The Poem

Download PDF PDF Page Citation Cite Share Link Share

Last Updated on May 6, 2015, by eNotes Editorial. Word Count: 411

“Crystals Like Blood,” a twenty-seven-line free-verse lyric, develops an analogy between mechanical processes and memory to create a synthesis of external and internal experience. Standing at the grave of a person he loved, the speaker remembers finding a fragment of stone containing red crystals. As the poem unfolds, he compares the process of extracting mercury from cinnabar to the process of memory.

In a single two-line sentence, the first of the four verse paragraphs introduces the memory of discovering the stone containing the crystals but does not mention the present setting or the dead friend. In nine lines, the second verse paragraph describes the speaker’s picking up “a broken chunk of bed-rock” and examining it carefully, turning “it this way and that.” The weight of the stone surprises him. One face of it is brown limestone; the other contains crystals of “greenish-grey quartz-like stone” in which magenta lines appear. The verse paragraph confines itself to carefully chosen description without overtly introducing metaphors.

Repeating “I remember” from the opening of the poem, the third verse paragraph, ten lines, shifts to a time between the “long ago” discovery of the stone and the speaker’s present. During this intermediate time, the speaker had observed the mechanical process by which “mercury is extracted from cinnebar.” A spiderlike pile-driving machine hammered the stone to fragments of ore, which then moved on a conveyor belt up to an opening in a huge kiln, where the stone was heated to extract the liquid mercury.

The six lines of the fourth verse paragraph return to the present and the process of memory to introduce the unidentified “you” to whom the poem is addressed. The speaker compares the violent mechanical process of mercury production with his “living memory.” As the speaker thinks about the “you” who is dead and buried and at whose grave he is standing, memory releases in him “bright torrents of felicity, naturalness, and faith.” The living memory is thus contrasted with the dead body as the crystals contrast with the brown limestone.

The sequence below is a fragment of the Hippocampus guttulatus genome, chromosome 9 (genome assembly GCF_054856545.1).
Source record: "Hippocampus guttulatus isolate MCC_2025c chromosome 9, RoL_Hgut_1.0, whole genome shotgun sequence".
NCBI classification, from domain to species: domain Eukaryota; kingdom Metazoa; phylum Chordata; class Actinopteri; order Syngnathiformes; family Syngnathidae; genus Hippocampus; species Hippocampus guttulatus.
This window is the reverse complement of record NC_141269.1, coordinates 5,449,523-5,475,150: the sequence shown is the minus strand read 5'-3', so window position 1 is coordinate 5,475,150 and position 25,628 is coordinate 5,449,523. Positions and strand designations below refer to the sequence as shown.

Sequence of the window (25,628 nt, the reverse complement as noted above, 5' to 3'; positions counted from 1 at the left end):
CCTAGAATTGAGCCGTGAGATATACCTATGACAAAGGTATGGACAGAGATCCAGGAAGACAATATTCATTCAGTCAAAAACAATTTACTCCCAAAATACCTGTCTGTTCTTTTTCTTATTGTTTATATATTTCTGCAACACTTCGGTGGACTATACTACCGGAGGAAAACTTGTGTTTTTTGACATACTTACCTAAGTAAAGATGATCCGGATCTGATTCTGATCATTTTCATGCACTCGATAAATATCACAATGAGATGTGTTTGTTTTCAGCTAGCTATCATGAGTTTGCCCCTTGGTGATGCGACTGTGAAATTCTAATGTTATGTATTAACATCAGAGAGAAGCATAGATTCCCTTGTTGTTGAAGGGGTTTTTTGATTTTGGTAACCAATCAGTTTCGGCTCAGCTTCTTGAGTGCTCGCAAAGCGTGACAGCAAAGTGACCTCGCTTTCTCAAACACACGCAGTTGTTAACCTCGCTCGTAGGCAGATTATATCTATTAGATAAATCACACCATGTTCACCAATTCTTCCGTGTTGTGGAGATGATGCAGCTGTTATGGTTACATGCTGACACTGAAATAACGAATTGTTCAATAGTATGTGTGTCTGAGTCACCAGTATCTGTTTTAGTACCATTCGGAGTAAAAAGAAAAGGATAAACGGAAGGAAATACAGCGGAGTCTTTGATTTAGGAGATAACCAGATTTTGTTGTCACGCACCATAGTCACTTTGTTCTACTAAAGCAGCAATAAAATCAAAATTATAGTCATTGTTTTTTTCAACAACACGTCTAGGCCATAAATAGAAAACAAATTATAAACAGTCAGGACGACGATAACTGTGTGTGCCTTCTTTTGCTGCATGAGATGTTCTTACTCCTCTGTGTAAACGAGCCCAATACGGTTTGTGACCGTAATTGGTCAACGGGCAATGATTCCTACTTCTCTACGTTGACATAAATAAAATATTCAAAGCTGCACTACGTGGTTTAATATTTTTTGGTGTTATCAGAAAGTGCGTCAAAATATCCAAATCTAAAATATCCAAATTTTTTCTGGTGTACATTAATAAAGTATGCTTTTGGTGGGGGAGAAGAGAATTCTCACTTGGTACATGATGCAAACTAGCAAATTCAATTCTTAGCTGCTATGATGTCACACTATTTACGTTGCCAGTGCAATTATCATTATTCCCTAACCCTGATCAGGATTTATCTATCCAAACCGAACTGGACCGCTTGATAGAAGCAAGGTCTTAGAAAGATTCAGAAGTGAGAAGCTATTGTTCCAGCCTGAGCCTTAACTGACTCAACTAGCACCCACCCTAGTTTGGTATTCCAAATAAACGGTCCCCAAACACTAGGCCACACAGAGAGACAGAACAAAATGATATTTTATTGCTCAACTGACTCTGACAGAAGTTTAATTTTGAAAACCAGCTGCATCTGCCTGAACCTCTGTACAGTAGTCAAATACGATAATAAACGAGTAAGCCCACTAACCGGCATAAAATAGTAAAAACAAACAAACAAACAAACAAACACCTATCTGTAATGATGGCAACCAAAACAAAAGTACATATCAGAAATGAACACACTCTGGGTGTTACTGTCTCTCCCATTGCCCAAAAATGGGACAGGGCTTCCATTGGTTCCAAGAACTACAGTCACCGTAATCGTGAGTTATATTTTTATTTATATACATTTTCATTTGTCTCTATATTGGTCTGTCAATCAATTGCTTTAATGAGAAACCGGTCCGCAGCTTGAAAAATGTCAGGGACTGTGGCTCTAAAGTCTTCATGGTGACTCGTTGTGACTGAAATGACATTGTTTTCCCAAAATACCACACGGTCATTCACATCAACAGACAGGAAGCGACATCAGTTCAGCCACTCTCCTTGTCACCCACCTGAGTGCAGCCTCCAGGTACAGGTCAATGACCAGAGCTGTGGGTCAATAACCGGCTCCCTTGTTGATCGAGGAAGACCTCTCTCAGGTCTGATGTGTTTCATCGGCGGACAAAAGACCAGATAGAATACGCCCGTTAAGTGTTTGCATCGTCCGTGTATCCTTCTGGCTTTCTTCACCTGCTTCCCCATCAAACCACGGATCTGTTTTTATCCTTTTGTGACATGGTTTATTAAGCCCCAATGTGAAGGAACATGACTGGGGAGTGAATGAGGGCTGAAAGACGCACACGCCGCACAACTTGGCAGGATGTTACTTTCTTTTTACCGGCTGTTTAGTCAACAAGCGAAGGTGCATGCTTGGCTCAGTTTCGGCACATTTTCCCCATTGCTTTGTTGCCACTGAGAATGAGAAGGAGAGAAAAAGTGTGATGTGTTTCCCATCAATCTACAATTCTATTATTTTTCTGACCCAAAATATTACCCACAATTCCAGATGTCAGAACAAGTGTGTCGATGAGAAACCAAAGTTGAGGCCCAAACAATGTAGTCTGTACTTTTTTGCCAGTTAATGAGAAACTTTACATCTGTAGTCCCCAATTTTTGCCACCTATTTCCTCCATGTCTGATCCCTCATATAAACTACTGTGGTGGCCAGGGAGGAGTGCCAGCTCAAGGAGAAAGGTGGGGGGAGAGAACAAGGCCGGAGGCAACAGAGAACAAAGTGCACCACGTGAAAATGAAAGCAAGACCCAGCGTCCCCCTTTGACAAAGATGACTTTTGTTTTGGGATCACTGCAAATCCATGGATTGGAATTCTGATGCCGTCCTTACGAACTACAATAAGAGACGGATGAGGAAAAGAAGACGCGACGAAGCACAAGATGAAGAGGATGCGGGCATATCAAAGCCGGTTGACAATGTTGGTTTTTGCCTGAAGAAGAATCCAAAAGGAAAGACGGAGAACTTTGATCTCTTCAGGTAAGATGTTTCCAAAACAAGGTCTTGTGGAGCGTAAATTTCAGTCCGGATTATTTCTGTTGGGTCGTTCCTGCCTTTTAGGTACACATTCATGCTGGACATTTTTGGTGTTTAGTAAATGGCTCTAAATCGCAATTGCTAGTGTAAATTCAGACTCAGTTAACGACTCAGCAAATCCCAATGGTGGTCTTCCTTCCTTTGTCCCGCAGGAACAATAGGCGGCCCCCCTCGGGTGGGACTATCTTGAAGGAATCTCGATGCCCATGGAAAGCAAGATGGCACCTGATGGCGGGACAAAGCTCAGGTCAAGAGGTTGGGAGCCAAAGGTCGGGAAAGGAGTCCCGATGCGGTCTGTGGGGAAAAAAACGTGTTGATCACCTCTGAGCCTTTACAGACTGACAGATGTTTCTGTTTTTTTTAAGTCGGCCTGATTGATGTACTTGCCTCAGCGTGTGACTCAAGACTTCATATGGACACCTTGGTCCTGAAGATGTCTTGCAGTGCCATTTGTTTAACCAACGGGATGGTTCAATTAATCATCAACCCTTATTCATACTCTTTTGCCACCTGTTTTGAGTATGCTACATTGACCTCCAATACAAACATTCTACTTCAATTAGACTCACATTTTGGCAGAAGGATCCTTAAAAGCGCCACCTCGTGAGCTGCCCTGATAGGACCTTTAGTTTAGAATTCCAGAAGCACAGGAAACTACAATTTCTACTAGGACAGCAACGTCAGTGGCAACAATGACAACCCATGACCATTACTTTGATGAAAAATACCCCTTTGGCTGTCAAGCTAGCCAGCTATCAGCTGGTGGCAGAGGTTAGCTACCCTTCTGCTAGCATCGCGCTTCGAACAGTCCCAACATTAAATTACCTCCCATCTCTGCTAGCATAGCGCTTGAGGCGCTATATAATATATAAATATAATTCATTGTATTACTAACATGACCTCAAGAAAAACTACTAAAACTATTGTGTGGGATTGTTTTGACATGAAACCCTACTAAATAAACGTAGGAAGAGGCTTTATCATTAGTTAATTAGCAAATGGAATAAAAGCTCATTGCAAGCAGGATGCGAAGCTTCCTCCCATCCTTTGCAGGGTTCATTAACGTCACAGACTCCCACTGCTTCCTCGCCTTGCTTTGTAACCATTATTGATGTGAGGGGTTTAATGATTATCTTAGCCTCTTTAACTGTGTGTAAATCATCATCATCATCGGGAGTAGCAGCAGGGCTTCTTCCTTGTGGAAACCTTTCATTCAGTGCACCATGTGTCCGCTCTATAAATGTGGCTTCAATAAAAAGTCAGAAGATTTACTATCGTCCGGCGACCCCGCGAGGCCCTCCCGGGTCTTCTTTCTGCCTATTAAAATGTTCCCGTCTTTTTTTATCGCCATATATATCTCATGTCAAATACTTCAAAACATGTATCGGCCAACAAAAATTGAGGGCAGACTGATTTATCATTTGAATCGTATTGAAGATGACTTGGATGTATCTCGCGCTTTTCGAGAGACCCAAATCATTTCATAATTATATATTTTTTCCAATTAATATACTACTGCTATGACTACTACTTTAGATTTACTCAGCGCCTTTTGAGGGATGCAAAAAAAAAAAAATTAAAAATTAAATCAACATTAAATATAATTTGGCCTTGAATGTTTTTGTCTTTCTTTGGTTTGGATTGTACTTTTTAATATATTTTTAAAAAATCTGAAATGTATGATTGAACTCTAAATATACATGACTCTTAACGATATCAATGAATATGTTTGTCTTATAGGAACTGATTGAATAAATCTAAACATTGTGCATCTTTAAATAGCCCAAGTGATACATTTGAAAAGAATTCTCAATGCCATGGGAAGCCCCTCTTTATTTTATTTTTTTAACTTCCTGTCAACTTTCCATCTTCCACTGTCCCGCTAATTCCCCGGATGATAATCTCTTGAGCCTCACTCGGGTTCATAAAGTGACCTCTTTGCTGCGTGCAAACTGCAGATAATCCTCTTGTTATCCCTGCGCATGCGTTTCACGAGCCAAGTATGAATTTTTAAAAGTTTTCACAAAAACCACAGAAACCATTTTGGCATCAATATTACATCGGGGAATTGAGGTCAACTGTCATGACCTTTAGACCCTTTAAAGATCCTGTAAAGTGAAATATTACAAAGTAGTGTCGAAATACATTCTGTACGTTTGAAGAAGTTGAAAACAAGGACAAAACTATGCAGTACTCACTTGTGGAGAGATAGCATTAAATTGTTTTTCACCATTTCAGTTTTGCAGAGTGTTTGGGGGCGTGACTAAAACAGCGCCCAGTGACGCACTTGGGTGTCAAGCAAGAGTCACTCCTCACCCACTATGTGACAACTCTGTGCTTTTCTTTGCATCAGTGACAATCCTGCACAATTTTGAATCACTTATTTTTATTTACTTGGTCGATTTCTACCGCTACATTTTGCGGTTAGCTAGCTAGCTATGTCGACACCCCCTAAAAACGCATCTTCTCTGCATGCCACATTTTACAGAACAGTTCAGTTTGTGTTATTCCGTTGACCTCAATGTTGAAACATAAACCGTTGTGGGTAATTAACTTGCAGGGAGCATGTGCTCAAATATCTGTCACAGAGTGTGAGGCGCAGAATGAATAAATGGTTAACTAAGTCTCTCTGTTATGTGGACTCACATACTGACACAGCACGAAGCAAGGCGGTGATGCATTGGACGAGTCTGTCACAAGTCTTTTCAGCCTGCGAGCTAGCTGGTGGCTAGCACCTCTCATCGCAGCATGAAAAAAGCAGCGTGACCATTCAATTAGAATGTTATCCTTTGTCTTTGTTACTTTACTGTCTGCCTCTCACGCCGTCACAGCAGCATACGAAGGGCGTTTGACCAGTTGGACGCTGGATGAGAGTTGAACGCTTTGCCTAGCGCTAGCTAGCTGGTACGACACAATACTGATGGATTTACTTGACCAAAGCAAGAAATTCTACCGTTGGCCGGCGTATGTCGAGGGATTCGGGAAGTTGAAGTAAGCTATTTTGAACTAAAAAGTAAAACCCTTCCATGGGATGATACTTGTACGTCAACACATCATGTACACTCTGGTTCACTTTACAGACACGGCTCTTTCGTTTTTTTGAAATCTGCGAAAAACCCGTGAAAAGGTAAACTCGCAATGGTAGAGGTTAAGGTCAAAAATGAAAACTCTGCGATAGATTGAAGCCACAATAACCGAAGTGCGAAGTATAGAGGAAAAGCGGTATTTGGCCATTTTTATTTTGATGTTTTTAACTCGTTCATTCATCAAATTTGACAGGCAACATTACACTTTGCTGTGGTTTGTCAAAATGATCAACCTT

The poem operates by comparisons and contrasts: between the dull limestone and the bright quartz, between brown stone and the green and red of the crystals, between the mechanical process of extracting mercury and the organic process of memory, between living memory and dead clay, between the speaker and the person or memory to whom the poem is addressed, and between the rigid beauty of naturally occurring crystals and warm, life-giving blood.

Forms and Devices

Download PDF PDF Page Citation Cite Share Link Share

Last Updated on May 6, 2015, by eNotes Editorial. Word Count: 544

“Crystals Like Blood” is written in rhythmic free verse, in which the line breaks coincide either with punctuation or with breaks in syntax. The variety in sentence lengths contributes to the conversational tone of the poem’s voice and keeps it from becoming monotonous. The unforced, asymmetrical structure of the poem suggests naturalness, in contrast with the “symmetrical” mechanism of the pile driver. The poem moves in a circle from graveside to graveside.